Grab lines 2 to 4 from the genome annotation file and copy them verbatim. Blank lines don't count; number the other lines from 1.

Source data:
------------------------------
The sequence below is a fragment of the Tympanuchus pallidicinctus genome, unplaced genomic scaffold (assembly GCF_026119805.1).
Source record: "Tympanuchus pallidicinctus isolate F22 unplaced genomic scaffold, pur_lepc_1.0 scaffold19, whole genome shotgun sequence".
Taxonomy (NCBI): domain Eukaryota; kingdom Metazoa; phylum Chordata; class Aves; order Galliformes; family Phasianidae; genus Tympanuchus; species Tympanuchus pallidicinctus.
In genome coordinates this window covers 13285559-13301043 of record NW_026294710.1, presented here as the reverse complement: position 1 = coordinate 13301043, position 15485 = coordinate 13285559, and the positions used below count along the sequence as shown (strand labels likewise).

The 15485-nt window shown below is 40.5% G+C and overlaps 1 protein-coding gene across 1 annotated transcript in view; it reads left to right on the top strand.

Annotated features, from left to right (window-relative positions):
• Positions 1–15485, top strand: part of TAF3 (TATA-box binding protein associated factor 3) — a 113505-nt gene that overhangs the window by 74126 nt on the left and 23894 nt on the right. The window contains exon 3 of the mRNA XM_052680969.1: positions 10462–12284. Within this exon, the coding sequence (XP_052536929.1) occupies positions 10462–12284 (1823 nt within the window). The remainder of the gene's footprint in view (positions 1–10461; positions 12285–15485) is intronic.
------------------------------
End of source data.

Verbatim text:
Source record: "Tympanuchus pallidicinctus isolate F22 unplaced genomic scaffold, pur_lepc_1.0 scaffold19, whole genome shotgun sequence".
Taxonomy (NCBI): domain Eukaryota; kingdom Metazoa; phylum Chordata; class Aves; order Galliformes; family Phasianidae; genus Tympanuchus; species Tympanuchus pallidicinctus.
In genome coordinates this window covers 13285559-13301043 of record NW_026294710.1, presented here as the reverse complement: position 1 = coordinate 13301043, position 15485 = coordinate 13285559, and the positions used below count along the sequence as shown (strand labels likewise).